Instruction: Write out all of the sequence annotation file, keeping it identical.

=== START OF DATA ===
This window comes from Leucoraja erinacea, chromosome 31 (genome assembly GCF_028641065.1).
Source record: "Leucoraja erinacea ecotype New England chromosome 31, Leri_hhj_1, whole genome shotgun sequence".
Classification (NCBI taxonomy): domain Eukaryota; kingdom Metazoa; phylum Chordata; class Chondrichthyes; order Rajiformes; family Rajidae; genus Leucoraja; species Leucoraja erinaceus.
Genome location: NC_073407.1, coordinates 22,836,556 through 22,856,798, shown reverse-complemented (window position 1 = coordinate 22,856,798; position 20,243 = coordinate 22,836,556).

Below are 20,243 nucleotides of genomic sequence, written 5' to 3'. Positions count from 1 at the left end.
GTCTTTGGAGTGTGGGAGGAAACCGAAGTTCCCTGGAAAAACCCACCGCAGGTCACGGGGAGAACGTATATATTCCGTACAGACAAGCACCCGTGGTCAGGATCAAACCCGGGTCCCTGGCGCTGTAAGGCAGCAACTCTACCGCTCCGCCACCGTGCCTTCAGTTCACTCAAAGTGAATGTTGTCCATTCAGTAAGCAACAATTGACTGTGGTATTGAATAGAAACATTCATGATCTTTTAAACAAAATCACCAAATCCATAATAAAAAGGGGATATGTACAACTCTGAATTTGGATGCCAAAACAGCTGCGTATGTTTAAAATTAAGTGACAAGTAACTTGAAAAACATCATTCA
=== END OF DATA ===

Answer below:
This window comes from Leucoraja erinacea, chromosome 31 (genome assembly GCF_028641065.1).
Source record: "Leucoraja erinacea ecotype New England chromosome 31, Leri_hhj_1, whole genome shotgun sequence".
Classification (NCBI taxonomy): domain Eukaryota; kingdom Metazoa; phylum Chordata; class Chondrichthyes; order Rajiformes; family Rajidae; genus Leucoraja; species Leucoraja erinaceus.
Genome location: NC_073407.1, coordinates 22,836,556 through 22,856,798, shown reverse-complemented (window position 1 = coordinate 22,856,798; position 20,243 = coordinate 22,836,556).

Below are 20,243 nucleotides of genomic sequence, written 5' to 3'. Positions count from 1 at the left end.
GTCTTTGGAGTGTGGGAGGAAACCGAAGTTCCCTGGAAAAACCCACCGCAGGTCACGGGGAGAACGTATATATTCCGTACAGACAAGCACCCGTGGTCAGGATCAAACCCGGGTCCCTGGCGCTGTAAGGCAGCAACTCTACCGCTCCGCCACCGTGCCTTCAGTTCACTCAAAGTGAATGTTGTCCATTCAGTAAGCAACAATTGACTGTGGTATTGAATAGAAACATTCATGATCTTTTAAACAAAATCACCAAATCCATAATAAAAAGGGGATATGTACAACTCTGAATTTGGATGCCAAAACAGCTGCGTATGTTTAAAATTAAGTGACAAGTAACTTGAAAAACATCATTCA